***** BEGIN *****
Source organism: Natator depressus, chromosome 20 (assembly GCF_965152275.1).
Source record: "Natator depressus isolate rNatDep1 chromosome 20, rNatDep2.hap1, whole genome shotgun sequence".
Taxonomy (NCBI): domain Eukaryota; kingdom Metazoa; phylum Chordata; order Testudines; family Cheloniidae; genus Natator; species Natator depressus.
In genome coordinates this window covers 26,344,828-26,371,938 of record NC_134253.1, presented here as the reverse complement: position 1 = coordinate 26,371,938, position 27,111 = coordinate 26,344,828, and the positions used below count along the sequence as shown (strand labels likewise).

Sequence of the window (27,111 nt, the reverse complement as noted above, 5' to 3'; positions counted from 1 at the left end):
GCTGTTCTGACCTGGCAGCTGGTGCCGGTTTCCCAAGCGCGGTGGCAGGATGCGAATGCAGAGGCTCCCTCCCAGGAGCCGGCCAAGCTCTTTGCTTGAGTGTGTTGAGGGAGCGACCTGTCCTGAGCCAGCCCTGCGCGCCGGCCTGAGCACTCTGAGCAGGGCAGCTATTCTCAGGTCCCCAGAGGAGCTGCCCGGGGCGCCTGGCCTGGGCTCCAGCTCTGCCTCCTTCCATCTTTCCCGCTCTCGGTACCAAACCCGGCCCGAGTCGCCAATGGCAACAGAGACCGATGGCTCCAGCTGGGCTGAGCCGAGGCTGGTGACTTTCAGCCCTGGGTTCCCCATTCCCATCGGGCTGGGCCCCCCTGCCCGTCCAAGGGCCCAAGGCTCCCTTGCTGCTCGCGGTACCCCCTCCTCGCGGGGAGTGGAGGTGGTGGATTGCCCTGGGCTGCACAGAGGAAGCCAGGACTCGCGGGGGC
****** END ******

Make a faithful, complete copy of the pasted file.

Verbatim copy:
Source organism: Natator depressus, chromosome 20 (assembly GCF_965152275.1).
Source record: "Natator depressus isolate rNatDep1 chromosome 20, rNatDep2.hap1, whole genome shotgun sequence".
Taxonomy (NCBI): domain Eukaryota; kingdom Metazoa; phylum Chordata; order Testudines; family Cheloniidae; genus Natator; species Natator depressus.
In genome coordinates this window covers 26,344,828-26,371,938 of record NC_134253.1, presented here as the reverse complement: position 1 = coordinate 26,371,938, position 27,111 = coordinate 26,344,828, and the positions used below count along the sequence as shown (strand labels likewise).

Sequence of the window (27,111 nt, the reverse complement as noted above, 5' to 3'; positions counted from 1 at the left end):
GCTGTTCTGACCTGGCAGCTGGTGCCGGTTTCCCAAGCGCGGTGGCAGGATGCGAATGCAGAGGCTCCCTCCCAGGAGCCGGCCAAGCTCTTTGCTTGAGTGTGTTGAGGGAGCGACCTGTCCTGAGCCAGCCCTGCGCGCCGGCCTGAGCACTCTGAGCAGGGCAGCTATTCTCAGGTCCCCAGAGGAGCTGCCCGGGGCGCCTGGCCTGGGCTCCAGCTCTGCCTCCTTCCATCTTTCCCGCTCTCGGTACCAAACCCGGCCCGAGTCGCCAATGGCAACAGAGACCGATGGCTCCAGCTGGGCTGAGCCGAGGCTGGTGACTTTCAGCCCTGGGTTCCCCATTCCCATCGGGCTGGGCCCCCCTGCCCGTCCAAGGGCCCAAGGCTCCCTTGCTGCTCGCGGTACCCCCTCCTCGCGGGGAGTGGAGGTGGTGGATTGCCCTGGGCTGCACAGAGGAAGCCAGGACTCGCGGGGGC